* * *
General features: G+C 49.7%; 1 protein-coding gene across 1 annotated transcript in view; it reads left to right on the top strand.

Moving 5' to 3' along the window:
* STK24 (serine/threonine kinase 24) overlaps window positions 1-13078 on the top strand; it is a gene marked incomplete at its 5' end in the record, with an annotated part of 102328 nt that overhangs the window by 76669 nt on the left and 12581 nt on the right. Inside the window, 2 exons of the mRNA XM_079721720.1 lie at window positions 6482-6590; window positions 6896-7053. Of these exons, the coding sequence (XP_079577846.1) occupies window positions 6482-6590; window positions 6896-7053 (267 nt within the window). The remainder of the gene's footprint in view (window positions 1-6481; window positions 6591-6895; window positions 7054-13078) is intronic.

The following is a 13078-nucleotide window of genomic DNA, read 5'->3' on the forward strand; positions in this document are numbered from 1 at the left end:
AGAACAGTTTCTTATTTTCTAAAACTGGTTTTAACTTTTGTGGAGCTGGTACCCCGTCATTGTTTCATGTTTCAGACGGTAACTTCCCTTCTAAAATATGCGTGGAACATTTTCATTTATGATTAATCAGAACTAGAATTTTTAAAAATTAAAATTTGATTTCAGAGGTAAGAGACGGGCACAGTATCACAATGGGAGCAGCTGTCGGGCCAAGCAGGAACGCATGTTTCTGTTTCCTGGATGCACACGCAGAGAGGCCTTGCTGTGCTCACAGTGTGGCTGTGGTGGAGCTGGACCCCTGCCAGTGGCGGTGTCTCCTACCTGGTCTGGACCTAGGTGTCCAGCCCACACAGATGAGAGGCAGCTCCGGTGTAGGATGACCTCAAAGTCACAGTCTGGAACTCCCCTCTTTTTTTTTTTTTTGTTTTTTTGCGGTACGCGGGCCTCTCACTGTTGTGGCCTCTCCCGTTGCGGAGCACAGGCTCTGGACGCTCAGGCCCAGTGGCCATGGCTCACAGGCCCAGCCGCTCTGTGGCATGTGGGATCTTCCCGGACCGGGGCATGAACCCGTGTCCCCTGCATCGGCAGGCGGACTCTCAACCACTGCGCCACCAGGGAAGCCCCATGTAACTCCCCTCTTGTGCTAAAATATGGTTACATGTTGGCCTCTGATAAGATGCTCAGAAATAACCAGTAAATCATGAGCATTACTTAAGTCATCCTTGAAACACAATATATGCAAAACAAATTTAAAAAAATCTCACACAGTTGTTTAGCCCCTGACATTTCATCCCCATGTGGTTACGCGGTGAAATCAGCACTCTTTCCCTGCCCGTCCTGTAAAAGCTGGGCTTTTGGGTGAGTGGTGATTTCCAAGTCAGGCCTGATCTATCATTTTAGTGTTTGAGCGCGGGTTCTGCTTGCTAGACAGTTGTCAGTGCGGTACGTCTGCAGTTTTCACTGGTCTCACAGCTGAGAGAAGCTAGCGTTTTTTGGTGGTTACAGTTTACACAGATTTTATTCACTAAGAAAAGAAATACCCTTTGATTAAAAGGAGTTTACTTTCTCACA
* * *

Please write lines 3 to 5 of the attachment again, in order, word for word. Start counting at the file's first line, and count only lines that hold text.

* STK24 (serine/threonine kinase 24) overlaps window positions 1-13078 on the top strand; it is a gene marked incomplete at its 5' end in the record, with an annotated part of 102328 nt that overhangs the window by 76669 nt on the left and 12581 nt on the right. Inside the window, 2 exons of the mRNA XM_079721720.1 lie at window positions 6482-6590; window positions 6896-7053. Of these exons, the coding sequence (XP_079577846.1) occupies window positions 6482-6590; window positions 6896-7053 (267 nt within the window). The remainder of the gene's footprint in view (window positions 1-6481; window positions 6591-6895; window positions 7054-13078) is intronic.

The following is a 13078-nucleotide window of genomic DNA, read 5'->3' on the forward strand; positions in this document are numbered from 1 at the left end:
AGAACAGTTTCTTATTTTCTAAAACTGGTTTTAACTTTTGTGGAGCTGGTACCCCGTCATTGTTTCATGTTTCAGACGGTAACTTCCCTTCTAAAATATGCGTGGAACATTTTCATTTATGATTAATCAGAACTAGAATTTTTAAAAATTAAAATTTGATTTCAGAGGTAAGAGACGGGCACAGTATCACAATGGGAGCAGCTGTCGGGCCAAGCAGGAACGCATGTTTCTGTTTCCTGGATGCACACGCAGAGAGGCCTTGCTGTGCTCACAGTGTGGCTGTGGTGGAGCTGGACCCCTGCCAGTGGCGGTGTCTCCTACCTGGTCTGGACCTAGGTGTCCAGCCCACACAGATGAGAGGCAGCTCCGGTGTAGGATGACCTCAAAGTCACAGTCTGGAACTCCCCTCTTTTTTTTTTTTTTGTTTTTTTGCGGTACGCGGGCCTCTCACTGTTGTGGCCTCTCCCGTTGCGGAGCACAGGCTCTGGACGCTCAGGCCCAGTGGCCATGGCTCACAGGCCCAGCCGCTCTGTGGCATGTGGGATCTTCCCGGACCGGGGCATGAACCCGTGTCCCCTGCATCGGCAGGCGGACTCTCAACCACTGCGCCACCAGGGAAGCCCCATGTAACTCCCCTCTTGTGCTAAAATATGGTTACATGTTGGCCTCTGATAAGATGCTCAGAAATAACCAGTAAATCATGAGCATTACTTAAGTCATCCTTGAAACACAATATATGCAAAACAAATTTAAAAAAATCTCACACAGTTGTTTAGCCCCTGACATTTCATCCCCATGTGGTTACGCGGTGAAATCAGCACTCTTTCCCTGCCCGTCCTGTAAAAGCTGGGCTTTTGGGTGAGTGGTGATTTCCAAGTCAGGCCTGATCTATCATTTTAGTGTTTGAGCGCGGGTTCTGCTTGCTAGACAGTTGTCAGTGCGGTACGTCTGCAGTTTTCACTGGTCTCACAGCTGAGAGAAGCTAGCGTTTTTTGGTGGTTACAGTTTACACAGATTTTATTCACTAAGAAAAGAAATACCCTTTGATTAAAAGGAGTTTACTTTCTCACA